Salvage the Bones

Salvage the Bones Themes

Memory and Ghosts

As Esch attempts to make sense of her changing world—particularly her changing pregnant body—she frequently consults her own memories of her mother for guidance. This is particularly evident as Esch searches for eggs in her yard, as she associates the egg hunt with memories of her mother teaching her how to find the best eggs. In these moments, Esch's narration flirts with the idea that, much like the contrast between the hen's eggs and the invisible eggs in her own belly, her mother's presence straddles the boundary between material and immaterial. These explorations of the lingering presence of the deceased are deeply in touch with the Southern Gothic genre of the novel, and especially with the William Faulkner novels to which Esch alludes in the very first chapter. Frequently, Esch and her siblings also differ on their memories of Mama (her final words to them, for example), creating the sense that a person's history—perhaps even his or her very existence—is fluid and open to interpretation.

Prophets and Clairvoyance

Various characters in the novel seem to possess the power to see beyond the physical world. This ability originates in Skeetah when he expresses the idea that he reeks of death after killing China's puppy. Later, Skeetah will further prove in touch with the supernatural as he chants rhythmically to China, coaching her for her last fight: "Leave them shaking, China, make them love you, China, make them need you, China" (171). Junior also exhibits prophetic traits; for example, his fear of bathing foreshadows the destructive power of water later embodied by Hurricane Katrina. Eventually, the power to see into the future is assigned to China, since Esch believes that China literally predicted a tree falling into Daddy's room. This ability to prophesize ties into the ominous and foreboding tone of the novel, often expressed through the personification of Esch's environment such that it seems to possess the power (or lack thereof) to see; for example, Esch imagines that a rabbit's giant black eye is "seeing something supernatural" (71).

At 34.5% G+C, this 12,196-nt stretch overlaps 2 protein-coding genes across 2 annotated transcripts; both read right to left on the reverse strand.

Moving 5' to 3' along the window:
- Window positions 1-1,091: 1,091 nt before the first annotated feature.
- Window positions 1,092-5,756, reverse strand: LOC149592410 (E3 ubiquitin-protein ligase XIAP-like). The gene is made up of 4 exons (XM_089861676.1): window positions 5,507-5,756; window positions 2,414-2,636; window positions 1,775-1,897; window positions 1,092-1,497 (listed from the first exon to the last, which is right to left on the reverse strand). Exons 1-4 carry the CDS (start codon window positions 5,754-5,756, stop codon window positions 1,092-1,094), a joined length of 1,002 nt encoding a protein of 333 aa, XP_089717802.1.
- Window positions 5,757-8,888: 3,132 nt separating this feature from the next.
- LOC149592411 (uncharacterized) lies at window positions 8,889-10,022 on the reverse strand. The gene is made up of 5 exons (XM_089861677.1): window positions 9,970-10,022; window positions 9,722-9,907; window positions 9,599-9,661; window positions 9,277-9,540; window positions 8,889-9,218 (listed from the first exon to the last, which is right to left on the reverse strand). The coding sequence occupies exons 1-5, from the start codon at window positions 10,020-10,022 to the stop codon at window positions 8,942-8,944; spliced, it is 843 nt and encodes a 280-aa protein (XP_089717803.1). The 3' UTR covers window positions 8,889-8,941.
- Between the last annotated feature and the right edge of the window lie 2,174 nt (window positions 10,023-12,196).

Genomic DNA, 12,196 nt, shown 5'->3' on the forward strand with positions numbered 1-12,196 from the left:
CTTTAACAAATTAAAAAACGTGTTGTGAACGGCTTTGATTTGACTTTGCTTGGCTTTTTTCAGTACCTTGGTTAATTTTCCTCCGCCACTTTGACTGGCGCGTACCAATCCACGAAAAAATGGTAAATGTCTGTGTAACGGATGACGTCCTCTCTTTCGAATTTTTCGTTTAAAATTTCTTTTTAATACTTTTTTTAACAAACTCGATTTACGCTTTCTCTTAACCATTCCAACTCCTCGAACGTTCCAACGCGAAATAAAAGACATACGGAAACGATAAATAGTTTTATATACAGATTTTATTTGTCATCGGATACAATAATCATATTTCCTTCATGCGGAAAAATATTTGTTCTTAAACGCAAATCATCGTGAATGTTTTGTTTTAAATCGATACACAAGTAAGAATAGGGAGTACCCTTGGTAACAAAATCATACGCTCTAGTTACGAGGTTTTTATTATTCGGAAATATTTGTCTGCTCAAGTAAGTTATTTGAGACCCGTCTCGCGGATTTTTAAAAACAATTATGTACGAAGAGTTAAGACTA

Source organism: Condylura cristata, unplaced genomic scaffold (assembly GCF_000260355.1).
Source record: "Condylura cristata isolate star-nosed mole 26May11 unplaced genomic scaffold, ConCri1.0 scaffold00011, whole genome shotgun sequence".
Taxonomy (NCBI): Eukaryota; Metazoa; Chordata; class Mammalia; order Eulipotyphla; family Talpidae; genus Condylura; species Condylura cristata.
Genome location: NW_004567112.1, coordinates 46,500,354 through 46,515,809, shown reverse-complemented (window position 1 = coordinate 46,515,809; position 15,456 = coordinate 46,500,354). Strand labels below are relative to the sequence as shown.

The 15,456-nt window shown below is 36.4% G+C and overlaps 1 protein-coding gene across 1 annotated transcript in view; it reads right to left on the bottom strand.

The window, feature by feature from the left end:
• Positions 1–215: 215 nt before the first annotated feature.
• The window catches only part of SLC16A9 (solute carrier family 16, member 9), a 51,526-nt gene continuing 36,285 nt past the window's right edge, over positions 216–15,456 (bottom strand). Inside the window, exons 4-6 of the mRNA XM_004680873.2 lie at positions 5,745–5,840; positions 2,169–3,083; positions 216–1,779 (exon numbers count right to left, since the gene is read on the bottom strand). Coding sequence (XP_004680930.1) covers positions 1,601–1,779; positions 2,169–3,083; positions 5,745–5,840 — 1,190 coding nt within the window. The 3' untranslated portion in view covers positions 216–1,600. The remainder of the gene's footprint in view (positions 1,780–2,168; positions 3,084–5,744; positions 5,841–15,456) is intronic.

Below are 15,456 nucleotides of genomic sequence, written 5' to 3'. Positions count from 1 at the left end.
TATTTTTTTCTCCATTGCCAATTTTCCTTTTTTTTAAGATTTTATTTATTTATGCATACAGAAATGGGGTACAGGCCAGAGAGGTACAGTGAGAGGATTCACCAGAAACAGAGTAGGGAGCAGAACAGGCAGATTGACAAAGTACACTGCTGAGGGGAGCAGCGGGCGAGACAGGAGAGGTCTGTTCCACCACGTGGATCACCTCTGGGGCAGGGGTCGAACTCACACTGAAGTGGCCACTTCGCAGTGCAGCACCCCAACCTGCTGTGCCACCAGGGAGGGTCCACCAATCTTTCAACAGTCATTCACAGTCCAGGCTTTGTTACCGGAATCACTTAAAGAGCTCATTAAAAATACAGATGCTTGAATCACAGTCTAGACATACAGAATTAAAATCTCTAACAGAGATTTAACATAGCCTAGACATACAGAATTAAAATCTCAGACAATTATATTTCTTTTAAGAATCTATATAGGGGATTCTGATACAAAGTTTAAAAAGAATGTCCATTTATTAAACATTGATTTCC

Womanhood as Inherently Violent

Esch frequently dwells on the notion that femininity is inherently tied to violence. In her daydreams, this is best embodied by her obsession with the myth of Medea and Jason, to which she believes her relationship with Manny is inherently linked. By invoking the violence of Medea, who famously killed her own children to get revenge on her cheating lover, Esch suggests a framework for understanding her own power as a new mother. This perspective is heightened by her understanding of China, the only other female being in Esch's male-dominated environment, as a fierce, almost superhuman, mother and lover, a conclusion that is supported by China's vicious encounters with her own puppies and with Kilo, the canine equivalent of Esch's male betrayer, Manny.